Luhrman goes on sincerely to create characters and movie sets in which alas such imaginative glories as Fitzgerald’s all-telling “rosy-colored space” in which the goddesses Daisy and Jordan are borne up cannot appear amidst real furniture of dark wood hues and the usual wall and ceiling appointments–you’ll notice that Fitzgerald leaves such detail out in his Platonic literary scene and immediately understand why–and in which Platonic literary scene distinct characters beautifully symbolize a class system with stunning immediacy despite its primordial origins in human primatology over thousands of years–Fitzgerald makes that long-gone genesis seem but a moment ago to the action of the people in The Great Gatsby–finally a human condition in which much can be explained by a consuming great longing for Heavenly experience beyond the human travail, indeed a static Heaven (and therefore a contradiction, a huge profundity Fitzgerald leaves unspoken since he has dashed the dream well before such might be pondered [or seems to have done so]).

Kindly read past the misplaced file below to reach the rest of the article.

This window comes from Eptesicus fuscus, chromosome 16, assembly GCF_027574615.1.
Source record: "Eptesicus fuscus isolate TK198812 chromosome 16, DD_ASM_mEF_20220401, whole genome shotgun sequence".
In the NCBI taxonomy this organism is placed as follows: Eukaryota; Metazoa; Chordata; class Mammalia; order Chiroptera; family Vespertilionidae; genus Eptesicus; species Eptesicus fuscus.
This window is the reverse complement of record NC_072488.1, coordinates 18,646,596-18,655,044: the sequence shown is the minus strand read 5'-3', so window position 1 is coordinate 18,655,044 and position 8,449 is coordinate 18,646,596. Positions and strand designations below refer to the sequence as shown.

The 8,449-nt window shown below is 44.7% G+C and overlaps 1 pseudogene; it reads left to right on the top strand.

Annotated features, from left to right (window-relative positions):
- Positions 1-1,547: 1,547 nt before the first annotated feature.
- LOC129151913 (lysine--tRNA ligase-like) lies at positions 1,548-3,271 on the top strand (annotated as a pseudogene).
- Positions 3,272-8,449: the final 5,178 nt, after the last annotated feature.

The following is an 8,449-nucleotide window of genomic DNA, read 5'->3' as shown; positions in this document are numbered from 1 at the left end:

Well, this problem expands to Luhrman’s full movie. Here and for the rest of the way in his film version, and on all allegorical levels, he becomes simply a literal-minded cinematic appropriator of the general popularity of Fitzgerald’s masterpiece, not its art-substance: Luhrman energetically skips over Fitzgerald’s massive insights into America to create merely a conventional soap set in New York and surroundings and “reimagined” to blur the line between the 1920s and today (another bad sign).